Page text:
Hurricane Matthew has been editing the record books in the Caribbean since late last week. Now, it threatens the Southeast U.S. coast. After last year and at the start of the 2016 Atlantic hurricane season, many stories were published about how quiet hurricane seasons have been in recent years, particularly for Florida. But this luck appears to have run out.
Hurricane Hermine was not a major hurricane last month, but it still was the first to make landfall in Florida since Wilma in 2005. Matthew is expected to come close to making landfall Thursday night or Friday, probably as a Category 4 hurricane, becoming the first “major” hurricane (having maximum sustained winds greater than 110 mph) to make landfall in the United States since Wilma.
One concern meteorologists and others have about Florida hurricanes is population growth. Since Wilma’s strike in 2005, Florida has added more than 1.7 million new residents via domestic migration and international immigration, many of whom may be unfamiliar with the power of tropical storms.
Given the lack of hurricanes in recent years, as well as the enduring myth that some parts of Florida are “safe” from hurricanes, there is certainly concern as to how seriously both new and longtime Florida residents are taking Matthew. Gov. Rick Scott of Florida has ordered 1.5 million people in coastal areas of his state to flee inland; Georgia and South Carolina officials have issued similar orders to hundreds of thousands of others. Some people are indeed stubbornly riding this one out because of the relatively quiet history on the east coast of Florida. Others have compared Matthew, a Category 4 hurricane, to a Wisconsin blizzard.
This creates a challenge for evacuation and communication of threats. Brandon Bolinski, a Federal Emergency Management Agency regional hurricane program manager, said in an email that persuading people to evacuate because of these threats when the weather is still quiet can be challenging.
“That could be the toughest part: Trying to make a call to move thousands of people when the threat of storm surge may be relatively low and skies are ‘blue,’” he said. (That may explain why Scott issued a powerful threat to skeptical residents: “This storm will kill you.”)
That said, emergency managers have plenty of lessons in the 2000s to learn from.
“Emergency managers saw a lot back in 2003-08, and many have now realized the importance of having sound plans based on good data,” Bolinski said. “We have seen better modeling (of storm surges), and that has them using creative methods for notifying (the) public of the risks they face.”
Their plans are being tested in a big way with Matthew. The hurricane’s sharp approach to the Florida coast leaves little room for error. All hurricanes are unique, and Matthew happens to be a fairly compact tropical system, where hurricane-force winds extend out only 60 miles from its center and tropical-storm-force winds extend out 160 miles from its center. When Ike struck Southeast Texas in 2008, its hurricane-force winds extended out 120 miles from the center, while tropical-storm-force winds were felt 275 miles from the center. When Sandy impacted the Northeast in 2012, its tropical-storm-force wind field extended out an incredible 485 miles from the center. Those were large storms. But with the compact nature of Hurricane Matthew, a track shift 20 miles farther offshore than is forecast would slightly reduce wind speeds and storm surge. A track 20 miles farther west than currently forecast would have devastating consequences for much of the Florida coast.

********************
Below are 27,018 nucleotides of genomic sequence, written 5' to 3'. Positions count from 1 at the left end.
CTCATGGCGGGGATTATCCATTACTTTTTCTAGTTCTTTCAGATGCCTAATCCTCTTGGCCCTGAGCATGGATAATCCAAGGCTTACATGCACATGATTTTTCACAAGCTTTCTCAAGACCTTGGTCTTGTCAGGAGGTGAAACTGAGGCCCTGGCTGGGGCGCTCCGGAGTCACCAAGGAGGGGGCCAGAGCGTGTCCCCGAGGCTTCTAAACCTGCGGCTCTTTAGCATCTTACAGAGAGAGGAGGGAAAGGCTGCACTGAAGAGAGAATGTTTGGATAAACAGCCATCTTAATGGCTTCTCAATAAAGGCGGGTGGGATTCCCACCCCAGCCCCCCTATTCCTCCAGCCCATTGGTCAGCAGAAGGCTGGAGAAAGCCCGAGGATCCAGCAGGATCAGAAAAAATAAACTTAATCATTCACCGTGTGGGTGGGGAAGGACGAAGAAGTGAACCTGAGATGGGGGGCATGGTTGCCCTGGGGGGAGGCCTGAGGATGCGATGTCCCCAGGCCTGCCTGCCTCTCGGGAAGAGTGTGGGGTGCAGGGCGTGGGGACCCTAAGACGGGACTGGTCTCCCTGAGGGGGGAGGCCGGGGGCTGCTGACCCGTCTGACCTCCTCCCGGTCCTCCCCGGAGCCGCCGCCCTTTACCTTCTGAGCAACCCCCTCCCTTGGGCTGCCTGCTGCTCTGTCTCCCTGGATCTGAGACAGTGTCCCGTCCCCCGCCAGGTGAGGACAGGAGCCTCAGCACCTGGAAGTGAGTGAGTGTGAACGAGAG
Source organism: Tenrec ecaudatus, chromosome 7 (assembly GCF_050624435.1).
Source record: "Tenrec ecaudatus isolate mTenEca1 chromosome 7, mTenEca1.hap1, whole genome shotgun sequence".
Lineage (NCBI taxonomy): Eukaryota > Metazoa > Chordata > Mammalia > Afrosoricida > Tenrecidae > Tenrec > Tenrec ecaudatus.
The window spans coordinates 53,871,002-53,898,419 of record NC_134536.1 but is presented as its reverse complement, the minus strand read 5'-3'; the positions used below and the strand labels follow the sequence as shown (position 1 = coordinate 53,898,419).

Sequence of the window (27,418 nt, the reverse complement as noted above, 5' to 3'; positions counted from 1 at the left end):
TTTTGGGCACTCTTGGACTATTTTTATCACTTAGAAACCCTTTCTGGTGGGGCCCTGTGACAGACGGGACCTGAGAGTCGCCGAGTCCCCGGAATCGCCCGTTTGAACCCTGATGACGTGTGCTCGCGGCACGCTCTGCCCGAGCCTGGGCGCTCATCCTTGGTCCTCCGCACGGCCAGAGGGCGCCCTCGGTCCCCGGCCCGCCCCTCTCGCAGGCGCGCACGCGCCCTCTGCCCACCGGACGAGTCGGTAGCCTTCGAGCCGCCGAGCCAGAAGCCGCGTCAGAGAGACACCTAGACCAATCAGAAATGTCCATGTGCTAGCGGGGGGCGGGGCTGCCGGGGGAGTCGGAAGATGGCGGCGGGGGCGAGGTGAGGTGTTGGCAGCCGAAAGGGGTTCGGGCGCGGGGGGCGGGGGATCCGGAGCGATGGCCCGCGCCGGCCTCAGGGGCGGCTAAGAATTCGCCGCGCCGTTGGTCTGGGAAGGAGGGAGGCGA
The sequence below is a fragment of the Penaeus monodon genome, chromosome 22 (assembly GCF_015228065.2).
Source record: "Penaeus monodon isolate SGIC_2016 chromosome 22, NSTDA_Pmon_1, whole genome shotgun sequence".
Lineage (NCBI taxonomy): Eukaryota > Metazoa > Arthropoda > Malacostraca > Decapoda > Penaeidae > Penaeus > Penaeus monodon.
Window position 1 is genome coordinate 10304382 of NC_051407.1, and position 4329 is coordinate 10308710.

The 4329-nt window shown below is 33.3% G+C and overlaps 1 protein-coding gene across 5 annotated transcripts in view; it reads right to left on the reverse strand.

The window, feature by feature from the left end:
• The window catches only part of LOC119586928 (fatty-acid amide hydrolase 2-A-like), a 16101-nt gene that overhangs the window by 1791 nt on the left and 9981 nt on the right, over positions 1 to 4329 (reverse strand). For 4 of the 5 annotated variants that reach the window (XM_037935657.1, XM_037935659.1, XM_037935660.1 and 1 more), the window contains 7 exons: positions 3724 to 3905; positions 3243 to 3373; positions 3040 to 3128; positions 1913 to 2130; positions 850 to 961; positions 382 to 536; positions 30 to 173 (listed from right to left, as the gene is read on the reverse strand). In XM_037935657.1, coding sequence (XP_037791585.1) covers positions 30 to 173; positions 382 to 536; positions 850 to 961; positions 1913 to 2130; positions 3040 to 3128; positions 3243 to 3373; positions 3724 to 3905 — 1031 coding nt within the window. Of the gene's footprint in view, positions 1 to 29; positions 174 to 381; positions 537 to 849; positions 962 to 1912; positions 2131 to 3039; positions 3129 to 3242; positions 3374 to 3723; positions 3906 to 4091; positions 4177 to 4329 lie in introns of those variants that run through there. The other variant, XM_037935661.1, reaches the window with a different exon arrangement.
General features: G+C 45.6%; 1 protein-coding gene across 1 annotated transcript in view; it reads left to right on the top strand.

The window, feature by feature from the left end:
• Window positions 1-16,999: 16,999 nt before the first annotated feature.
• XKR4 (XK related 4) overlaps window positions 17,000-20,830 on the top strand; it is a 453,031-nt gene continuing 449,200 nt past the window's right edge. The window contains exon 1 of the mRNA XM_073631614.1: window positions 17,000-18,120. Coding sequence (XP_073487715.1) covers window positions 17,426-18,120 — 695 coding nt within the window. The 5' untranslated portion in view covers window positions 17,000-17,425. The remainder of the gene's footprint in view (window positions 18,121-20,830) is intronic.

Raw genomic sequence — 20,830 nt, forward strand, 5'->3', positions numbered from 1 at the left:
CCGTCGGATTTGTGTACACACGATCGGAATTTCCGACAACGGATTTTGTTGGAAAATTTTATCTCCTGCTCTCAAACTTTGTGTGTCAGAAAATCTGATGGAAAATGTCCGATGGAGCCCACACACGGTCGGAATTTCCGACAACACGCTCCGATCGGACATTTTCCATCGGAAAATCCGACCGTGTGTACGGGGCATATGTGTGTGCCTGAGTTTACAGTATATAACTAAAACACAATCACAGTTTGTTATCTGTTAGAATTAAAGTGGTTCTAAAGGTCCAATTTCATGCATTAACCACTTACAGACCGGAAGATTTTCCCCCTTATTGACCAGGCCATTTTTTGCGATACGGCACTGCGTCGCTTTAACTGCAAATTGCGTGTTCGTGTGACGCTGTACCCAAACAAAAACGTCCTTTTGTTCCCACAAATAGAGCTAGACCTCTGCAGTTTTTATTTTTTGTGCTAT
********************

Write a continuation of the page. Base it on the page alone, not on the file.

Adding to this, Matthew isn’t exactly a typical storm for this part of Florida. If Matthew’s current forecast holds, it will become the first hurricane of this intensity to rake the entire east coast of Florida north of Miami. I looked at every Category 2 or stronger hurricane to impact the Florida Peninsula since 1900. Only two took a path that looks similar to the one Matthew is forecast to take. Cleo in 1964 made landfall as a Category 2 storm north of Miami and rode up the Florida coast, just inland. David in 1979 made a couple of landfalls, traveling just offshore as it paralleled the coastline. Matthew should be quite a bit stronger than both of those storms. The strength, slow movement, and proximity to a populated coast will probably be extremely damaging.
Although Florida is a hurricane-prone state, storms of Category 4 intensity, which is Matthew’s forecast strength on approach to the coast, are not common in this part of the state. The east coast of Florida north of West Palm Beach has not seen a Category 4 hurricane as far back as reliable Florida hurricane records go (mid-1800s). You can see all Category 4 storms within about 150 miles of Orlando in the map below. So if the forecast from the National Hurricane Center holds, Matthew will be in a league of its own.
Back in 2005, the last year a major hurricane hit the United States, Facebook was in its infancy, and Twitter and Snapchat didn’t exist. There has since been an explosion in weather data and information, all of which is now available to anyone in near real time. Matthew’s every movement is being analyzed and extrapolated. And although forecasting has come a long way in the last century, hurricanes are still one of the most fickle types of weather to forecast. Given this storm’s small size, every single wobble matters for Florida, and meteorologists will be watching this with more tools and information than they’ve ever had for a major hurricane with the United States in its sights.